(A guest post by Beth Kantor, you can read her original post here).
Crowdfunding in general has raised more than 5.1 billion in 2013 and nonprofit fundraisers using crowdfunding platforms and techniques continue to explode (according to this infographic from Craig Newmark). As nonprofits hone and refine peer-to-peer fundraising best practices, we are also seeing more people make philanthropy a part of their everyday personal expression – whether on social networks or in the real world. There is a growing recognition, that personal success is not solely about making a lot of money, but also giving it to charity as Arianna Huffington points out in Thrive: The Third Metric to Redefining Success and Creating a Life of Well-Being, Wisdom, and Wonder.
But giving isn’t just about making a donation or volunteering your time. It’s about engaging, participating, and being part of something bigger than you. Perhaps that explains the appeal of community Giving Days or participating in global giving days like GivingTuesday. We are starting to see a rise of crowdfunding projects done by and for kids, perhaps as part of the trend of “PhilanthroTeens” or “PhilanthroKids.” These are teens (and pre-teens) with a passion for social change and who grew up not knowing what it was like to not have a cell phone or be connected to Facebook, known as Generation Z. The media has dubbed this generation – “Qwerty Monsters” who send hundreds of text messages a day and don’t even like to use their phone for calls (and with two teens in my house, I can attest this is true). But it is more than the technology; it is also their passion to do good in the world.
Here are a few examples that I’ve spotted either in my Facebook newsfeed, comments on my blog, and other online places. What they all have in common is kids who are combining their passion with philanthropy.
1. A Crowdfunding Campaign To Save A Horse Farm
Meet Charlotte, the teen daughter of one of my colleagues, Tom Subak, who is Chief Information Officer for a national charity and knows a thing or two about engaging young people and fundraising online. Charlotte started riding horses when she was 5 years old. Her first ride was on “Ida” at Flying Change Farm – the farm that is now in danger of being lost by its owner, Diane Schoonmaker. According to Tom, Diane and the other instructors at Flying Change are very special people. They practice what’s known as natural horsemanship, sometimes called horse whispering, where they focus on the connection between the horse and the rider, relying much less on physical domination and more on communication between the two.
The story is about how Diane has run into trouble with the local planning board is described here on her GoFundMe page and has incurred legal fees. She is trying to raise money by selling one of her horses and crowdfunding money to help with her legal fees. Charlotte is helping Diane garner attention for her campaign, by putting in to practive some good tips from her Dad!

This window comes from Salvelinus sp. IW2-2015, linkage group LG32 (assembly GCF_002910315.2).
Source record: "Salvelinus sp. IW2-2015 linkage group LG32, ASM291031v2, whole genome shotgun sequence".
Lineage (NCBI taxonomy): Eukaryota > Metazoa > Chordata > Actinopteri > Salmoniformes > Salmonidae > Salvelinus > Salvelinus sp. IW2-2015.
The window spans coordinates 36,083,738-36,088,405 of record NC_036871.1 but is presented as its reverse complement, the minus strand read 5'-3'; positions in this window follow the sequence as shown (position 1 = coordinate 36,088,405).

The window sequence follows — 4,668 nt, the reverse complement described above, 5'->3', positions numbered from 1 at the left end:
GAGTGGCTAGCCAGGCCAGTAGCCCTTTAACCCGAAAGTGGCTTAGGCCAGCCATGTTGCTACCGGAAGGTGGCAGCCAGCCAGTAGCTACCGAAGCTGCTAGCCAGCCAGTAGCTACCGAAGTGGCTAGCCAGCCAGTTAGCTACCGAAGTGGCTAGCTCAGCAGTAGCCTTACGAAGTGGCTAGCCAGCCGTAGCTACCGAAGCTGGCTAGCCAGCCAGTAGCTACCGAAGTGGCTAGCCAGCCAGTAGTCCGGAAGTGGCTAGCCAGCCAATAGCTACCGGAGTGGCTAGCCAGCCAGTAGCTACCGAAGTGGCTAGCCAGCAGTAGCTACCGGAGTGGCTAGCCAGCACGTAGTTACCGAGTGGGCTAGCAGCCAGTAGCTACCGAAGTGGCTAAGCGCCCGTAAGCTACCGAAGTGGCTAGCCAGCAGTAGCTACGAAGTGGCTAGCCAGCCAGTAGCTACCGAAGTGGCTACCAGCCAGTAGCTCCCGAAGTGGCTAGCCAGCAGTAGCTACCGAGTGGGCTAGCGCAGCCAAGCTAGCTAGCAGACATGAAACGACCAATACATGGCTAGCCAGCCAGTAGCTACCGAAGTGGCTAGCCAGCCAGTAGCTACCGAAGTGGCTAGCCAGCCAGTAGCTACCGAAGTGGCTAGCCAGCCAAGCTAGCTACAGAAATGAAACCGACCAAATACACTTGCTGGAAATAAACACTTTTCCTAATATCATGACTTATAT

2. Crowdfunding Is Fueling A Dream To Be An Astronaut
My colleague, Stacey Monk, founder of Epic Change and one of the pioneers of peer-to-peer fundraising efforts incorporating social media, shared this NPR story about a Kickstarter Campaign by Gideon, a 15 year old boy who is from Tanzania, Africa. The fact that he lived in a rural Tanzanian village where school only went up to the 6th grade did not stop him. With help from Stacey Monk and inspiration from the potato salad guy on Kickstarter he has launched a crowd funding campaign to cover his school costs so he can become Tanzania’s first astronaut. (He will also create a special recipe for Tanzania Potato Salad).
3. Raising Money To Fight Food Insecurity
Braeden Quinn Mannering is passionate about stopping food insecurity for families in need. He created his own nonprofit and program called “Brae’s Brown Bags” to help fight against hunger, probably making him one of the youngest nonprofit CEOs and founders. He has used the money to purchase and distribute bottled water, fruit and other healthy snacks to those in need in his community. He’s handed out more than 1,200 bags to shelters, soup kitchens or even on the street. At a past SXSW, at the Future of Nonprofits, I predicted that in the future we’d have many free agent, teenage do-gooders like Mark Hovarth that nonprofits will engage with. Well, Braedan is one of them.
Braeden was chosen to represent Delaware at the Healthy Lunchtime Challenge banquet at the White House. His taco bowl creation earned him a seat at dinner with the First Lady, who offered yet another challenge to pay it forward. You can read about his efforts on his blog. I first learned about Braedan’s work because he left a comment on one of my blog posts. He’s established a nonprofit, been invited to the White House, and tirelessly promotes his cause – all at age 10! Look out world!
4. The Next Generation of Cause Marketing for Cystic Fibrosis Research
Emily Barr form Maryland is clever 5th grader who wans to help her best friend who has Cystic Fibrosis. She is making barrettes, selling them, and donating the proceeds to the Cystic Fibrosis Foundation. What could be better than that? She also takes the time to educate others about the disease and how to host a successful fundraiser.
Teens and preteens are passionate about social causes and fluent with online tools – so it comes as no surprise that we are seeing crowdfunding campaigns that they have created and we are championing online, with just a little parental guidance and encouragement. There are many other examples out there.
The question for nonprofits is – how can you leverage and empower teens and preteens to be philanthropists for your organization’s cause?
Do you want to get involved? Or better yet, do you want to get your kids involved as well? Click here to find some opportunities that they may be interested in!
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